For example, even if you live in a warm climate and fail to grow the cooler-growing genera successfully, an article on their culture might yield some facts of which you were not aware and which you might use to adapt the plants to your different situation. A recent instance of this could be Ned Nash's excellent article,"Colombian-Type Miltonia Culture" contained in the May issue of last year's BULLETIN (49(5): 479-485).Here Mr. Nash attempts to dispel the popular notion that miltonias are strictly cool-growing orchids similar in temperature tolerance to Odontoglossum crispum-type hybrids. He makes a very important distinction that night temperature is not as critical a factor as day temperature, finding in both his private and commercial experience that miltonias grow successfully with temperatures as high as 65-68F at night, but are more inclined to suffer under high daytime temperatures. Pointing out that miltonias are tougher than generally supposed, he suggests conventional cooling and humidifying systems for warmer regions. Strict Odontoglossum crispum hybrids do indeed present a challenge in all but the coolest growing conditions, but a thorough article on their culture, such as "The Culture of Odontoglossums" by Dr. J.W. Thomas (Amer. Orchid Soc. Bull. 49 (7): 721-728)could possibly spell out a principle that might make the difference between failure and some success in growing these hybrids; e.g., the importance of air movement, ventilation and humidity, and how these factors, when well provided, can enhance temperature (and light) tolerance. So be leery of the conventional attitudes and categories we all use with respect to orchids. A skeptical and probing mind can, if at all possible, find a way to grow any orchid well.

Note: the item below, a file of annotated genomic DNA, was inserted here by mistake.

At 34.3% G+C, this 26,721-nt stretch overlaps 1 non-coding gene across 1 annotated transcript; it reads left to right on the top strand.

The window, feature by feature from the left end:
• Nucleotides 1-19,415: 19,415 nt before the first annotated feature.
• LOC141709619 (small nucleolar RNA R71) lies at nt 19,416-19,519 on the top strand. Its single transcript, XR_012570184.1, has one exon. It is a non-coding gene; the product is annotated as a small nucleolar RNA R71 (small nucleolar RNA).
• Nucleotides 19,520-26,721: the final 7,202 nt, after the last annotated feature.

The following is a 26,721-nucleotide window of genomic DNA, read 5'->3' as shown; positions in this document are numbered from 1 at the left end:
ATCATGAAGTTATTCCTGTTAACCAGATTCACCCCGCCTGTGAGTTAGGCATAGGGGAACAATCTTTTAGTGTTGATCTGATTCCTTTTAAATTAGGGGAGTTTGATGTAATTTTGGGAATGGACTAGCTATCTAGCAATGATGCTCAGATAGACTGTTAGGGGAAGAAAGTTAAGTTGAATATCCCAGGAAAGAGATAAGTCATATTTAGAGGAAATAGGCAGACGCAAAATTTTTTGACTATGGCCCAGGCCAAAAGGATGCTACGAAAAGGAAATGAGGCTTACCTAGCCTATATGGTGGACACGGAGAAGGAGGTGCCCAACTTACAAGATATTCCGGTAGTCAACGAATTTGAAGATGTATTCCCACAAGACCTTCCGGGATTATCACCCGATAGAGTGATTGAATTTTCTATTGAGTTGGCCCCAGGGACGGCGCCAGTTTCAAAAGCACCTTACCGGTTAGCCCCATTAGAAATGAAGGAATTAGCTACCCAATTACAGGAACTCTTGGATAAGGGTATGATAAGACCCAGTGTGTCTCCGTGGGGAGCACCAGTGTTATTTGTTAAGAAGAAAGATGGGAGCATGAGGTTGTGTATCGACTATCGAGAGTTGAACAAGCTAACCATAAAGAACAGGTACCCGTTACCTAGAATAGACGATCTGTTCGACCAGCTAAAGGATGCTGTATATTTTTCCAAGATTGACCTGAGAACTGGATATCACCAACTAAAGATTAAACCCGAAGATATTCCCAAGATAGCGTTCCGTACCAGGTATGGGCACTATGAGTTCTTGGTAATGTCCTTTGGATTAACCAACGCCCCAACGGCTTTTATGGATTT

Beyond the information contained in the articles of each issue of the BULLETIN, don't forget the less obvious "clues". By this I mean the references or bibliographies frequently appearing at the end of articles. These do more than take up space or give an article credibility. They are valuable sources of yet more relevant information.

Local societies are vital to all hobbyists. There is often nothing more helpful or educational as a meeting where you can talk about a common interest with others. Demonstrations of techniques in orchid growing, whether at the frequently-seen plant tables, or in the special cultural programs geared to the beginner and prevalent at local societies, are invaluable instruction. If you find that your local society is not helping you in quite the way you had hoped, then ask about it. Better yet, muster up your nerve and get involved! [Editor's note: Local Orchid societies affiliated with the American Orchid Society can be searched in the Affiliated Societies section of our website.]

Local orchid societies put on local orchid shows, which are nothing less than Bacchanalian feasts to the senses of anyone interested in orchids. A list of shows hosted by AOS affiliated socieies can be found in the Events section of our website.

In whatever way you first start growing orchids, the best approach is to read, see and do as much as possible involving orchids. Active participation, after all, is the best instruction.

Those First Plants